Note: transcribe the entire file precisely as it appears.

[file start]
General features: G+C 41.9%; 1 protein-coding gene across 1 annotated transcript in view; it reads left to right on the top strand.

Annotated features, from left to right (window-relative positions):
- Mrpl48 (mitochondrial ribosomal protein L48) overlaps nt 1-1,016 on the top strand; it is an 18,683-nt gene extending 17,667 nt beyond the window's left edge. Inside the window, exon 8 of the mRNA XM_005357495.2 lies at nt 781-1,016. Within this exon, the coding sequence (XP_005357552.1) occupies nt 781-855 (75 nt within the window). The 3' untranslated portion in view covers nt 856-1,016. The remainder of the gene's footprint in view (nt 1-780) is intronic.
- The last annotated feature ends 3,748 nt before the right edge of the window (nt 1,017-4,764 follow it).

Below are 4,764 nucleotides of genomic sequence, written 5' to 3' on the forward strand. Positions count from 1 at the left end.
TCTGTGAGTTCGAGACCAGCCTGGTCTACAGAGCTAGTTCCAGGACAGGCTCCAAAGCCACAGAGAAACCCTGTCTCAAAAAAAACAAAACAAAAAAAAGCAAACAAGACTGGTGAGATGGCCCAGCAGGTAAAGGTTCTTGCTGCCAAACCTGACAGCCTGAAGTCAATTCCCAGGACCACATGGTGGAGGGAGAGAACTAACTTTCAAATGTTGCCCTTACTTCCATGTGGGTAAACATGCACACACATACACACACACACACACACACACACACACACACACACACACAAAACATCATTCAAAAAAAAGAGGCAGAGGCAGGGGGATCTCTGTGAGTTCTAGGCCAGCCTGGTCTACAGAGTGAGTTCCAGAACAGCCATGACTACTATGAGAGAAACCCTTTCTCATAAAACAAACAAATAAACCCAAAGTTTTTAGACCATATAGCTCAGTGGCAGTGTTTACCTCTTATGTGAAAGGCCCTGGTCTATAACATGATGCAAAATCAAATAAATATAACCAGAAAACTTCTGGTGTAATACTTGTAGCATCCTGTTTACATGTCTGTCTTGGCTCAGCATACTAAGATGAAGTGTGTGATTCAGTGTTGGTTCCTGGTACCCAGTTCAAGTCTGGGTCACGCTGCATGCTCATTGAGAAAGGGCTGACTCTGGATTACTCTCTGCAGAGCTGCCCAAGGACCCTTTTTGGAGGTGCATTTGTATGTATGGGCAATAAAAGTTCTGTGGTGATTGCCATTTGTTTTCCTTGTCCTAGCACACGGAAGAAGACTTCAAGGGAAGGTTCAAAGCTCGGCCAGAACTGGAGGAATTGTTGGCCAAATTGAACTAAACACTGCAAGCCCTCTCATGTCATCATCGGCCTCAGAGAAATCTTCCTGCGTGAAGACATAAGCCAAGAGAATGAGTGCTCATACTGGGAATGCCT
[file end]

General features: G+C 41.9%; 1 protein-coding gene across 1 annotated transcript in view; it reads left to right on the top strand.

Annotated features, from left to right (window-relative positions):
- Mrpl48 (mitochondrial ribosomal protein L48) overlaps nt 1-1,016 on the top strand; it is an 18,683-nt gene extending 17,667 nt beyond the window's left edge. Inside the window, exon 8 of the mRNA XM_005357495.2 lies at nt 781-1,016. Within this exon, the coding sequence (XP_005357552.1) occupies nt 781-855 (75 nt within the window). The 3' untranslated portion in view covers nt 856-1,016. The remainder of the gene's footprint in view (nt 1-780) is intronic.
- The last annotated feature ends 3,748 nt before the right edge of the window (nt 1,017-4,764 follow it).

Below are 4,764 nucleotides of genomic sequence, written 5' to 3' on the forward strand. Positions count from 1 at the left end.
TCTGTGAGTTCGAGACCAGCCTGGTCTACAGAGCTAGTTCCAGGACAGGCTCCAAAGCCACAGAGAAACCCTGTCTCAAAAAAAACAAAACAAAAAAAAGCAAACAAGACTGGTGAGATGGCCCAGCAGGTAAAGGTTCTTGCTGCCAAACCTGACAGCCTGAAGTCAATTCCCAGGACCACATGGTGGAGGGAGAGAACTAACTTTCAAATGTTGCCCTTACTTCCATGTGGGTAAACATGCACACACATACACACACACACACACACACACACACACACACACACACACAAAACATCATTCAAAAAAAAGAGGCAGAGGCAGGGGGATCTCTGTGAGTTCTAGGCCAGCCTGGTCTACAGAGTGAGTTCCAGAACAGCCATGACTACTATGAGAGAAACCCTTTCTCATAAAACAAACAAATAAACCCAAAGTTTTTAGACCATATAGCTCAGTGGCAGTGTTTACCTCTTATGTGAAAGGCCCTGGTCTATAACATGATGCAAAATCAAATAAATATAACCAGAAAACTTCTGGTGTAATACTTGTAGCATCCTGTTTACATGTCTGTCTTGGCTCAGCATACTAAGATGAAGTGTGTGATTCAGTGTTGGTTCCTGGTACCCAGTTCAAGTCTGGGTCACGCTGCATGCTCATTGAGAAAGGGCTGACTCTGGATTACTCTCTGCAGAGCTGCCCAAGGACCCTTTTTGGAGGTGCATTTGTATGTATGGGCAATAAAAGTTCTGTGGTGATTGCCATTTGTTTTCCTTGTCCTAGCACACGGAAGAAGACTTCAAGGGAAGGTTCAAAGCTCGGCCAGAACTGGAGGAATTGTTGGCCAAATTGAACTAAACACTGCAAGCCCTCTCATGTCATCATCGGCCTCAGAGAAATCTTCCTGCGTGAAGACATAAGCCAAGAGAATGAGTGCTCATACTGGGAATGCCT